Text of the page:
The world is changing fast and to keep up you need local knowledge with global context.
By Alec Hogg
- The business ethics of Old Mutual’s former CEO Peter Moyo are back in the spotlight after a dynamite disclosure in yesterday’s Sunday Times Business Times. The newspaper reports that South Africa’s Industrial Development Corporation is threatening to sue the Moyo-controlled NMT for R157m which the private company says it is unable to repay. The claim relates to money lent by the IDC to a construction subsidiary of NMT. Soon after the R157m loan was written off, NMT distributed a hefty dividend to its directors, including Moyo, by-passing preference shareholders, including Moyo’s then employer Old Mutual. The newspaper says Moyo’s private company redeemed these prefs owned by Old Mutual in Friday through a R46.5m payment. But Business Times adds that Old Mutual is demanding a further R21.6m from NMT for funds advanced to another of its subsidiaries – and the life assurer is urging Moyo’s company to repay the IDC’s R157m loan. Moyo was dismissed by Old Mutual in June over what the company terms a breakdown in trust and conflict of interest. Moyo was reinstated after appealing the dismissal in court, but was immediately fired again when arriving for work last month. That court action continues.
- Violence flared up in Hong Kong over the weekend after tens of thousands of pro-democracy protestors occupied major roads through processions that stretched for miles. This was the 13th successive weekend of protests and was in defiance of an official ban on anti-government demonstrations. On Saturday, social unrest resulted in police firing multiple volleys of teargas and using jets of water, some with blue dye, to disperse crowds outside the Hong Kong government headquarters. Protestors, many clad in their uniform of all-black and some wearing gas masks, helmets and shields, tossed the teargas cannisters back at police and into the complex which serves as the Hong Kong headquarters of the China People’s Liberation Army. Others hurled Molotov cocktails and bricks towards the government building next door while a group started a huge fire blocking a road near police headquarters. Yesterday protestors targeted the airport, forcing the authorities to cancel the express rail link from the city centre, leaving hundreds of travellers stranded. The protests were sparked by a bill which proposed allowing extradition of Hong Kong residents to Mainland China, but has developed into a broader pro-democracy message to Beijing.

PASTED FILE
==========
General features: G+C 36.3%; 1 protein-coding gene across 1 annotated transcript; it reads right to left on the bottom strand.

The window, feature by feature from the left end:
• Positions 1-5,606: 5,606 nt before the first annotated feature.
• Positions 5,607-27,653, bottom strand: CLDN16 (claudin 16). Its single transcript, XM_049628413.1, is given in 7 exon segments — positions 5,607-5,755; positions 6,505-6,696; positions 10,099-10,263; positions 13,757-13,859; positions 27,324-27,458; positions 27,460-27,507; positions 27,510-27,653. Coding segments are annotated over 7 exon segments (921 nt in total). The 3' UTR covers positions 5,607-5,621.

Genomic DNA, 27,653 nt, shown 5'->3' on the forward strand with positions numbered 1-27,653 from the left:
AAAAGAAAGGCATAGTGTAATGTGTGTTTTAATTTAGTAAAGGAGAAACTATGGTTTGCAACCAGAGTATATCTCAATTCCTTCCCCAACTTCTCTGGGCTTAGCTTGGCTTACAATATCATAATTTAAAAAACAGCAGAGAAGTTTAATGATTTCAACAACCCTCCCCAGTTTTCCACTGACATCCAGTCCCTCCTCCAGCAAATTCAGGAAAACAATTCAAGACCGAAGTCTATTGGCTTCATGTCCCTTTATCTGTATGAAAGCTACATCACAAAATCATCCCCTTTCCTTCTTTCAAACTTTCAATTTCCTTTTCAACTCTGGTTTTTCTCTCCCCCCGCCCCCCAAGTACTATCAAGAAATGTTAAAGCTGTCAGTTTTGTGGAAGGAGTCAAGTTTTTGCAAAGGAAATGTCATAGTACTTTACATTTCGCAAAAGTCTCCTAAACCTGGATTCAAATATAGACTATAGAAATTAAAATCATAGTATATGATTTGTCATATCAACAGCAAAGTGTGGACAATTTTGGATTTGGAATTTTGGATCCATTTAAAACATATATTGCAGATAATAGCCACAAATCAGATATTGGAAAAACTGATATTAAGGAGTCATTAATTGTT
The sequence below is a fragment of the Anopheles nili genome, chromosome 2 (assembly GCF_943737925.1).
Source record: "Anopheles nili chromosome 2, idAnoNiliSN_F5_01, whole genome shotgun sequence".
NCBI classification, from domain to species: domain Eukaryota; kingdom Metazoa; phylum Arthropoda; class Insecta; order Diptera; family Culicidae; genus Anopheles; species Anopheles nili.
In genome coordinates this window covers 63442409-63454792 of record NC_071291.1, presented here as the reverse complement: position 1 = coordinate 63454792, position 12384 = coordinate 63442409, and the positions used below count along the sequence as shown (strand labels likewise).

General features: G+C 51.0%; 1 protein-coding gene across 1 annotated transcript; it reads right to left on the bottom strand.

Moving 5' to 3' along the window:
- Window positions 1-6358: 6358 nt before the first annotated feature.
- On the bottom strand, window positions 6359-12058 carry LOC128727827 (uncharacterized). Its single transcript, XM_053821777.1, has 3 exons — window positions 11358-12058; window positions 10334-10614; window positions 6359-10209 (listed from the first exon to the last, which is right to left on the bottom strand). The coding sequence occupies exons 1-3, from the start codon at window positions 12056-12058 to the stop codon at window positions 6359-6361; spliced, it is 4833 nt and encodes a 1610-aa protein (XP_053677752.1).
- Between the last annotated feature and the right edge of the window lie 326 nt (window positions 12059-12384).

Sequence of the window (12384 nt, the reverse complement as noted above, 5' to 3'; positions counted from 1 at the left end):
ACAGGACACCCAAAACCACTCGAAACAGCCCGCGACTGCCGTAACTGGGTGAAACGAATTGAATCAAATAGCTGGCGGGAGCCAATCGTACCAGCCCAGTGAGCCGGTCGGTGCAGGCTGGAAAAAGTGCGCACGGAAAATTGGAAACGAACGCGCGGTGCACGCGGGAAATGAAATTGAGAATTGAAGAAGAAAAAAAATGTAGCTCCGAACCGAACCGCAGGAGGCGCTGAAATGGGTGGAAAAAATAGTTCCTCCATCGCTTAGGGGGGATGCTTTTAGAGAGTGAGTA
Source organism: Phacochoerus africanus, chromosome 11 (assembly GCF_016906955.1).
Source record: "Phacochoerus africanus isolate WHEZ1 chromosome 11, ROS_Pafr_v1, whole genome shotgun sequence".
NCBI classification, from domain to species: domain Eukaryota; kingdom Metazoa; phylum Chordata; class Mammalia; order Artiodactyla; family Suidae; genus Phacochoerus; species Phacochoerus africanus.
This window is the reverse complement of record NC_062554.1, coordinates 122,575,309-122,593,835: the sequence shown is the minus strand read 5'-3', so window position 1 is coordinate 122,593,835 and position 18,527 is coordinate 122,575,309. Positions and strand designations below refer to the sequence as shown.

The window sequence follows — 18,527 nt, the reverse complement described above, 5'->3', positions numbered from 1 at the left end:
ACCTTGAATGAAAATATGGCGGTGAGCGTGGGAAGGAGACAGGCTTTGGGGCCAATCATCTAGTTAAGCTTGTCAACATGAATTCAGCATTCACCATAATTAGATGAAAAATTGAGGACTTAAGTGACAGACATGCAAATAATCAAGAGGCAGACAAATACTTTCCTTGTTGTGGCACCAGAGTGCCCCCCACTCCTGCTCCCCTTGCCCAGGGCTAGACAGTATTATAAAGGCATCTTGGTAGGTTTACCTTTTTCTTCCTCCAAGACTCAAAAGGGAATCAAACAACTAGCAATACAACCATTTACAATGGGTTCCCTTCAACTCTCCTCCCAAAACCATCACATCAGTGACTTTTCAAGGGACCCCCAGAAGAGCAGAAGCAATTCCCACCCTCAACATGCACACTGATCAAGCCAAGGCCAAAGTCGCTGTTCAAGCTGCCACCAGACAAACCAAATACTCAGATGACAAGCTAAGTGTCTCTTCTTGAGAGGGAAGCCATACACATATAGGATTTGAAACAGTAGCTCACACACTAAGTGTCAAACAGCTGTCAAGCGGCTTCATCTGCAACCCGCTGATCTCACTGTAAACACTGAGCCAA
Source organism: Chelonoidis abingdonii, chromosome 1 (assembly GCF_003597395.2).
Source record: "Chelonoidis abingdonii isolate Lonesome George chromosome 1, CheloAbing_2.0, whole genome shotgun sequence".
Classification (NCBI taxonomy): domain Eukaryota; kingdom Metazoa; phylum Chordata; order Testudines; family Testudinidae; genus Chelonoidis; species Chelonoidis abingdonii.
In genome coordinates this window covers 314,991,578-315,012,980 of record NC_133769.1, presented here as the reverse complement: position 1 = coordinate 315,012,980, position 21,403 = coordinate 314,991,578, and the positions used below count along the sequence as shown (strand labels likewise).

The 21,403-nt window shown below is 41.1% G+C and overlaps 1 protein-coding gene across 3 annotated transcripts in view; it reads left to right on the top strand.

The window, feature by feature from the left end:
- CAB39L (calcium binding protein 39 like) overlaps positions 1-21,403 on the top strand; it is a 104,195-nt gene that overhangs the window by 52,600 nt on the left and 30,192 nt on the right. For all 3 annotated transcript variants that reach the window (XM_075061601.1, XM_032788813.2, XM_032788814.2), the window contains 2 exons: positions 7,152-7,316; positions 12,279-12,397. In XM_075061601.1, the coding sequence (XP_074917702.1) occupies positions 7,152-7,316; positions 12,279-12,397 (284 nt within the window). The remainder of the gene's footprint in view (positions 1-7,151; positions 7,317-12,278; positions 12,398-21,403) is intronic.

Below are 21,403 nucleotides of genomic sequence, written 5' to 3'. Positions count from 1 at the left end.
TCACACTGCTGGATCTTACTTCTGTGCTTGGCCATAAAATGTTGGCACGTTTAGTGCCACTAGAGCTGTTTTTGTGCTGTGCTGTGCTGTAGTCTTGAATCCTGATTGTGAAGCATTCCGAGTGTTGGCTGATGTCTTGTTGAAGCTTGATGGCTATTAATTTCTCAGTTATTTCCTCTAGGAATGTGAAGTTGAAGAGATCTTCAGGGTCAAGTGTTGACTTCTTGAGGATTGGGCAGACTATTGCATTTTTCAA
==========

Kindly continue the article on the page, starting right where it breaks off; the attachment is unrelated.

- US President Donald Trump yesterday upped the ante in his trade war against China by slapping a 15% tariff on another $111bn worth of Chinese imports. Goods affected by the new tariff range from tools, footwear and clothing through to home textiles and technology products like the Apple Watch. Tariffs on a further $156bn worth of currently duty free Chinese imports like smartphones, laptops and toys was postponed until December 15. According to research by the US Federal Reserve previously imposed tariffs on Chinese imports are already costing the average US household $831 a year. China’s retaliatory measures also came into effect yesterday with US exports of soya beans, crude oil and pharmaceuticals hardest hit. According to analysts, Beijing’s hopes for a deal are waning with its strategy having switched to toughing out the turbulence by shoring up its own economy and waiting for US lobby groups to turn on Trump.
- At its AGM in Amsterdam on Friday, Steinhoff dumped its long-time auditors Deloitte, replacing the firm with the much smaller firm Mazars. According to Bloomberg, shareholders present at the meeting questioned whether Mazars was up to the task. The news agency quotes head of European relations at VEB, the Dutch firm leading a class action suit against Steinhoff, as expressing surprise at the decision and asking why this particular firm was selected. VEB joined a group including former CEO Markus Jooste and defrauded Tekkie Town founder Braam van Huyssteen in calling for Steinhoff to release the full version of the PWC forensic report into financial irregularities at the company. Steinhoff’s executives say the report cannot be released because it would prejudice its case in ongoing legal action against the company and Steinhoff’s claims against former managers including Jooste.
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